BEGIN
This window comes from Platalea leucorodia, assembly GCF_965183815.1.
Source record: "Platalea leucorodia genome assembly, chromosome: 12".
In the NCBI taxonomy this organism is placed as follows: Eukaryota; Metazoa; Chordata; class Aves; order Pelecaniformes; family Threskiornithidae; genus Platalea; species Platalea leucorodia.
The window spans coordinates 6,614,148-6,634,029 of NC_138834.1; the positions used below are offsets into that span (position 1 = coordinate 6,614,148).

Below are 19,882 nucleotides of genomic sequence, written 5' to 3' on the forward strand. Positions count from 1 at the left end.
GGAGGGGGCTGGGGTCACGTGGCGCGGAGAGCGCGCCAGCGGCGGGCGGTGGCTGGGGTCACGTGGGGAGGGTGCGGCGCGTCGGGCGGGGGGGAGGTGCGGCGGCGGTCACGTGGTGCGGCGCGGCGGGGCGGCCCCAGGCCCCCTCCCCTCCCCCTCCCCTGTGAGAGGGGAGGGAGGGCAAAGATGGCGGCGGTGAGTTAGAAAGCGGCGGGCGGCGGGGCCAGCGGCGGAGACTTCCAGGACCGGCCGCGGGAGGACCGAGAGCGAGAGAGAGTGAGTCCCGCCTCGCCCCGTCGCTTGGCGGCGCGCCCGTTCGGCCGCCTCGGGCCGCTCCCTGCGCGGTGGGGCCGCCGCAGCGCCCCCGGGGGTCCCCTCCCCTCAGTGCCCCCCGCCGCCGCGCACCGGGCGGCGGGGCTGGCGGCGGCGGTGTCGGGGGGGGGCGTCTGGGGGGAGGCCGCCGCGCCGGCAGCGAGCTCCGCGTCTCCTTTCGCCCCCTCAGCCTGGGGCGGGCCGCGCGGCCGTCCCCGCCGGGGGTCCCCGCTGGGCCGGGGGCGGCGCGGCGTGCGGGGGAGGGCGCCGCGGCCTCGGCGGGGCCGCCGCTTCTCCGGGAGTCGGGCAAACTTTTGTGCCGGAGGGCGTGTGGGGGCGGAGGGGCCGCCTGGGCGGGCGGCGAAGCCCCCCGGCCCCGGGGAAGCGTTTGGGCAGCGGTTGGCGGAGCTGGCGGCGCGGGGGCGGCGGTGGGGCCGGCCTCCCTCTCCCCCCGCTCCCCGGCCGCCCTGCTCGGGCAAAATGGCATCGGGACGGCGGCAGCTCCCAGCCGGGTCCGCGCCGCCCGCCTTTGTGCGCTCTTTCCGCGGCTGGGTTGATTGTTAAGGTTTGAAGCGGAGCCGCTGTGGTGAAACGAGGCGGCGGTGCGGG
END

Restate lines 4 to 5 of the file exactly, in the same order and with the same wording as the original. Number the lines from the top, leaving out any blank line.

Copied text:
The window spans coordinates 6,614,148-6,634,029 of NC_138834.1; the positions used below are offsets into that span (position 1 = coordinate 6,614,148).

Below are 19,882 nucleotides of genomic sequence, written 5' to 3' on the forward strand. Positions count from 1 at the left end.